October 2007
By Alan W. Dowd

Above and Beyond the GI Bill
USAToday recently reported on state efforts to augment the successful federal GI Bill, which has provided education benefits to millions of veterans since 1944. The paper notes that “every state offers some sort of tuition benefit.” But some states are doing more than others. Here are some of the highlights from USAToday’s analysis:

Alabama           Since 2003, tuition has been waived for spouses and children of National Guard members called to active duty in Iraq.

Arizona             A tuition waiver for widows and children under 30 of U.S. soldiers killed in the line of duty went into effect Sept. 9, 2007.

Colorado           A new law makes members of the armed forces and their dependents eligible for in-state tuition if the servicemember gets stationed in Colorado.

Connecticut       The state has waived tuition for veterans since 1974.

Florida              Last year, Purple Heart veterans became eligible for tuition waivers.

Georgia             In 2005, the state passed the Helping Educate Reservists and their Offspring (HERO) Scholarship for Guardsmen and Reservists who, as of May 3, 2003, served in a combat zone.

Illinois               Veterans have generally been given free tuition at state schools since 1920.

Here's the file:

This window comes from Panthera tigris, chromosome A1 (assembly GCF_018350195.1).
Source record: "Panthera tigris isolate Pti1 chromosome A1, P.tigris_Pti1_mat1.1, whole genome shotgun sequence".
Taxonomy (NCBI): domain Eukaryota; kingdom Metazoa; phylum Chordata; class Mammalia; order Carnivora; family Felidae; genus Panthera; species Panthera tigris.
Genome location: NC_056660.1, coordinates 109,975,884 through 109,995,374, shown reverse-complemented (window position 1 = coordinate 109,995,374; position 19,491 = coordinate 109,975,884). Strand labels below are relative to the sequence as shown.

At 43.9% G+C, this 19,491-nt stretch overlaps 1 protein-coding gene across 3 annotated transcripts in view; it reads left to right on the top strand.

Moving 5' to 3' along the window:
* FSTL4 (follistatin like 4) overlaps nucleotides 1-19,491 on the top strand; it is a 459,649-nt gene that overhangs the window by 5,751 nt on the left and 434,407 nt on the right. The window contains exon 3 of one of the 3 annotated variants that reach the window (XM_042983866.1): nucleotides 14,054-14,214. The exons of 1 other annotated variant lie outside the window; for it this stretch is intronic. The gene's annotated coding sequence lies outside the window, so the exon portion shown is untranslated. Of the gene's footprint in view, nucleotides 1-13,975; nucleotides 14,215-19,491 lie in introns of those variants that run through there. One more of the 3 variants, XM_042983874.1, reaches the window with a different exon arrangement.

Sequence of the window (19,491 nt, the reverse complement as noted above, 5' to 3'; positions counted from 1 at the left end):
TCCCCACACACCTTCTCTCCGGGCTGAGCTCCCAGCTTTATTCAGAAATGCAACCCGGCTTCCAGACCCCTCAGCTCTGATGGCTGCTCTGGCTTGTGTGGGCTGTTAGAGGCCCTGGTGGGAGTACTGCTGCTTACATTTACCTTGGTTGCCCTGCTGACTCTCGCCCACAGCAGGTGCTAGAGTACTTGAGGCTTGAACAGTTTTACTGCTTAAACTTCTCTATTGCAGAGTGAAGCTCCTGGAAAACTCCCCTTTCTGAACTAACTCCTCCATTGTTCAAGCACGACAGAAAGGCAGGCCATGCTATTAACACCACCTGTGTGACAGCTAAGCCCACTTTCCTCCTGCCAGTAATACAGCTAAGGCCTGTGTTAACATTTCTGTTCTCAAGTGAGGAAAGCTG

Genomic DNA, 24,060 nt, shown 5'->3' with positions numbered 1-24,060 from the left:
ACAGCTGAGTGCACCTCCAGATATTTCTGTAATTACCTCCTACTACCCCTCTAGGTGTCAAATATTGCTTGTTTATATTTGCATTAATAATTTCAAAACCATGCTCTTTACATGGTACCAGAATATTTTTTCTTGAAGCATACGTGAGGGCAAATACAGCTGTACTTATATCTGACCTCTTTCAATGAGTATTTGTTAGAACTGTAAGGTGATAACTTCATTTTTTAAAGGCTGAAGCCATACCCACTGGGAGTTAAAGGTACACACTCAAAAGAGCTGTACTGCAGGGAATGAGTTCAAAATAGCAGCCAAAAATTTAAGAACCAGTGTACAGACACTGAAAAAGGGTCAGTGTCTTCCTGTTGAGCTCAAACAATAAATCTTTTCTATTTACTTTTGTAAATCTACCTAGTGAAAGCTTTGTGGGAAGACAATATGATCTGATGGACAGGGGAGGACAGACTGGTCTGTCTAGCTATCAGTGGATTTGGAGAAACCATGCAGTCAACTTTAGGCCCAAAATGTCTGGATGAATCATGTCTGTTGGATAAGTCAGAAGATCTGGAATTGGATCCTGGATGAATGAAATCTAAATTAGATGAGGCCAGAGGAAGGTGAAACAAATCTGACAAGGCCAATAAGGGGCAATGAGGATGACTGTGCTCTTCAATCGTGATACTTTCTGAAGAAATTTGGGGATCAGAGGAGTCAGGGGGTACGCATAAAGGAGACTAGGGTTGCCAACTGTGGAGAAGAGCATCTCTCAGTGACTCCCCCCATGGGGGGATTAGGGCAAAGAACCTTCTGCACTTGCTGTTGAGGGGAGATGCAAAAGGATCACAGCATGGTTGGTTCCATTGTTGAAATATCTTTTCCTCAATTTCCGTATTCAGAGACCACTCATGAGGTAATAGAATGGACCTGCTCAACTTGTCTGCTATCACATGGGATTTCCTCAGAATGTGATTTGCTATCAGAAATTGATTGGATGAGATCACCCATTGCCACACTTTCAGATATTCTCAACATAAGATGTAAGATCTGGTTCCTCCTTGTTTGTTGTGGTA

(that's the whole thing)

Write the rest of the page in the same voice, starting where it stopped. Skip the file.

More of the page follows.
Iowa                 The state last year expanded the War Orphans Fund to include dependents of soldiers killed in action in a combat zone after 9/11.

Kansas             The state has appropriated $250,000 for scholarships for Kansans who served in Iraq or Afghanistan for at least 90 days after 9/11.

Kentucky          Tuition waivers for children and spouses of disabled and deceased National Guard and armed forces members were changed this year to increase the age of eligible children from 23 to 26 and to extend waivers from 36 to 45 months.

Maryland          The legislature created a scholarship for veterans who have served in Iraq or Afghanistan since 9/11.

Michigan           Since 2005, Michigan has had tuition grants for the children of veterans who are killed, missing in action or are permanently disabled.

Nebraska          In 2005, a bill was enacted that changed the tuition waiver for Guard members from 50 percent to 100 percent. Tuition is waived for dependents of veterans killed in combat.

Nevada             Nevada guarantees free tuition at state universities and colleges for Nevada National Guard members.

New Jersey      In January, a law passed that extended eligibility for tuition to former members of the New Jersey National Guard and increased the number of tuition-free credits available to Guard members and dependents.

North Dakota    A 2005 law waives tuition for dependents of deceased veterans. A bill passed this year extends Guard tuition assistance to include all accredited post-secondary schools.